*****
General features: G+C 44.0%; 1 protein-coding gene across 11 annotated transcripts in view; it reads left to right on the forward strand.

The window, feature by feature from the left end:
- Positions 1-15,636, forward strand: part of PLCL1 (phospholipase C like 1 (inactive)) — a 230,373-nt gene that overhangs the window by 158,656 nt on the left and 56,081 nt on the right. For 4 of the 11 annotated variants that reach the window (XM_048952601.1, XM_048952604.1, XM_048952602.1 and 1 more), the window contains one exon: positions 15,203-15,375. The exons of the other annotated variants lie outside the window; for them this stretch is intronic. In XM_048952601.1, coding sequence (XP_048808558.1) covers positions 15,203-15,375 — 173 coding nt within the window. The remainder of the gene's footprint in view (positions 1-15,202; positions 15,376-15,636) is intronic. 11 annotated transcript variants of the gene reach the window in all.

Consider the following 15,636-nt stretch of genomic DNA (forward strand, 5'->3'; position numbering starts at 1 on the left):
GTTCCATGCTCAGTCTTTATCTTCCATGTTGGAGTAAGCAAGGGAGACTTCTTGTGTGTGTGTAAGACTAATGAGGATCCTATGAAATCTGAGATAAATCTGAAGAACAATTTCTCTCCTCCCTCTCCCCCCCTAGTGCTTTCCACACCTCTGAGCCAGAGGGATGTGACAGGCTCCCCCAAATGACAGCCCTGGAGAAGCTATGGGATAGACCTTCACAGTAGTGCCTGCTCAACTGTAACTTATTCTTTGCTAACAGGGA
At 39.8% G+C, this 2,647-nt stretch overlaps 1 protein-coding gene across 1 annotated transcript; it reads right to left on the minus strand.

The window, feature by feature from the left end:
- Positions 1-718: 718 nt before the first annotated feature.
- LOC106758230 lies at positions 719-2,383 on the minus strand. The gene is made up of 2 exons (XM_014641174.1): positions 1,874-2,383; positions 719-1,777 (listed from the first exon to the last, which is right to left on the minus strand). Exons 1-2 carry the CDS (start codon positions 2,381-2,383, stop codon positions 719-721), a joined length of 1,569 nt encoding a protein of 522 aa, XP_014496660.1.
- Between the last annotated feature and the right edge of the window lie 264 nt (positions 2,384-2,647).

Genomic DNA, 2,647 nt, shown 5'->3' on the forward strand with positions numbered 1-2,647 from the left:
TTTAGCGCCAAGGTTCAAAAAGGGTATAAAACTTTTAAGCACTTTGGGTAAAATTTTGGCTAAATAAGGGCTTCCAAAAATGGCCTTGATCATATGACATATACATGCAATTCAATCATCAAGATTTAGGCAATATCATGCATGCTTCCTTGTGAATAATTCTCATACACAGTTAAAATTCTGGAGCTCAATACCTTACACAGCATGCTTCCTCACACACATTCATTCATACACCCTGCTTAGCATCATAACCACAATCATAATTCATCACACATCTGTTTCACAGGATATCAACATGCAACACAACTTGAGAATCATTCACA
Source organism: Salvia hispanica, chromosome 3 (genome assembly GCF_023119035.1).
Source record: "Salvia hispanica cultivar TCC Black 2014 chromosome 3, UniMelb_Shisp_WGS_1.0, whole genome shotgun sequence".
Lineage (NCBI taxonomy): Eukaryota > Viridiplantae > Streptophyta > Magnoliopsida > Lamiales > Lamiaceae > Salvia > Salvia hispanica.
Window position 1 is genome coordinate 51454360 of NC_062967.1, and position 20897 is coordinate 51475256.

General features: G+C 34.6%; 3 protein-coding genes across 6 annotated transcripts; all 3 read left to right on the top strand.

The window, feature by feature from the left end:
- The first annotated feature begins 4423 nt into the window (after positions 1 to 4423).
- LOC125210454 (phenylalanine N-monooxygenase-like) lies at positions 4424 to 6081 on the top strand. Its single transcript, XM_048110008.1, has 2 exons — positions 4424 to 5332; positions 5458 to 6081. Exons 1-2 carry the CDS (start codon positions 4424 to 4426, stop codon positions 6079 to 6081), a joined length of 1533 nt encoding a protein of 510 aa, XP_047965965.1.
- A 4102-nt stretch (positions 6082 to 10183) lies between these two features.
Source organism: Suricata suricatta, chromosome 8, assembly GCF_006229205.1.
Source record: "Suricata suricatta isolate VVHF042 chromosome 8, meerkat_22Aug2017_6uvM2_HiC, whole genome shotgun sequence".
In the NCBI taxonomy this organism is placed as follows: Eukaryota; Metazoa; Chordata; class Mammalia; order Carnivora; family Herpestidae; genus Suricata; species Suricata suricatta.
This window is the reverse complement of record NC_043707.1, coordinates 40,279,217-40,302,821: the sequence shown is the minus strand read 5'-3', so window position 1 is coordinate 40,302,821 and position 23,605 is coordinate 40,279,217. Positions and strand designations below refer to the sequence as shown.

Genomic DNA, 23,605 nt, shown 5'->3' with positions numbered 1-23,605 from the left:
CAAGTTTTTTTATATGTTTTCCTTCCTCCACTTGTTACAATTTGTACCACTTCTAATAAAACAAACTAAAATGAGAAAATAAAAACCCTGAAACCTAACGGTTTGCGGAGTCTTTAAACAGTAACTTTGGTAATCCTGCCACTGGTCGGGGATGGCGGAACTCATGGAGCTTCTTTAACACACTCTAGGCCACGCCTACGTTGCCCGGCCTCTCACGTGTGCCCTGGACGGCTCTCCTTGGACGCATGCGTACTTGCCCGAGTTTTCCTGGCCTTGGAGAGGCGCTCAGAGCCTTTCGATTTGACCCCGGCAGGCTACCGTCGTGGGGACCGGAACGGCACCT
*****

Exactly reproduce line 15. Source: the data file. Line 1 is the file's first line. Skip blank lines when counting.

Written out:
Lineage (NCBI taxonomy): Eukaryota > Viridiplantae > Streptophyta > Magnoliopsida > Lamiales > Lamiaceae > Salvia > Salvia hispanica.